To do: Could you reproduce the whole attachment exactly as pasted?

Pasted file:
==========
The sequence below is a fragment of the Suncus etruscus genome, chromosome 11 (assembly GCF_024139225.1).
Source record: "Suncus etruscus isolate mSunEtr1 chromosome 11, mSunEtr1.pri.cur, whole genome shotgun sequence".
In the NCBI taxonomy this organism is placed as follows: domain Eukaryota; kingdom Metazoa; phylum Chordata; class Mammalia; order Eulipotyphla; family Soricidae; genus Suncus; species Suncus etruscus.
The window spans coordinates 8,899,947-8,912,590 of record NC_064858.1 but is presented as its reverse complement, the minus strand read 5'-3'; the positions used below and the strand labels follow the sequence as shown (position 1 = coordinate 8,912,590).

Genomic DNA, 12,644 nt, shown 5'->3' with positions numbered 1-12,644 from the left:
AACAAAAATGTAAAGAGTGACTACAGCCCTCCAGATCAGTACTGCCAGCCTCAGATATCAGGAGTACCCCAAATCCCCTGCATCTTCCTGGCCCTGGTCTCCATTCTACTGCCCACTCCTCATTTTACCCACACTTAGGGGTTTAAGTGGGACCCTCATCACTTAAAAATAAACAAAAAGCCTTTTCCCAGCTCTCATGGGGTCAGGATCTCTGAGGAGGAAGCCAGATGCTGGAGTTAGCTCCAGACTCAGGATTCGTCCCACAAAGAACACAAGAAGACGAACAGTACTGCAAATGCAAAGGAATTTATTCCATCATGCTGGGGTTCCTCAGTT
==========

The sequence below is a fragment of the Suncus etruscus genome, chromosome 11 (assembly GCF_024139225.1).
Source record: "Suncus etruscus isolate mSunEtr1 chromosome 11, mSunEtr1.pri.cur, whole genome shotgun sequence".
In the NCBI taxonomy this organism is placed as follows: domain Eukaryota; kingdom Metazoa; phylum Chordata; class Mammalia; order Eulipotyphla; family Soricidae; genus Suncus; species Suncus etruscus.
The window spans coordinates 8,899,947-8,912,590 of record NC_064858.1 but is presented as its reverse complement, the minus strand read 5'-3'; the positions used below and the strand labels follow the sequence as shown (position 1 = coordinate 8,912,590).

Genomic DNA, 12,644 nt, shown 5'->3' with positions numbered 1-12,644 from the left:
AACAAAAATGTAAAGAGTGACTACAGCCCTCCAGATCAGTACTGCCAGCCTCAGATATCAGGAGTACCCCAAATCCCCTGCATCTTCCTGGCCCTGGTCTCCATTCTACTGCCCACTCCTCATTTTACCCACACTTAGGGGTTTAAGTGGGACCCTCATCACTTAAAAATAAACAAAAAGCCTTTTCCCAGCTCTCATGGGGTCAGGATCTCTGAGGAGGAAGCCAGATGCTGGAGTTAGCTCCAGACTCAGGATTCGTCCCACAAAGAACACAAGAAGACGAACAGTACTGCAAATGCAAAGGAATTTATTCCATCATGCTGGGGTTCCTCAGTT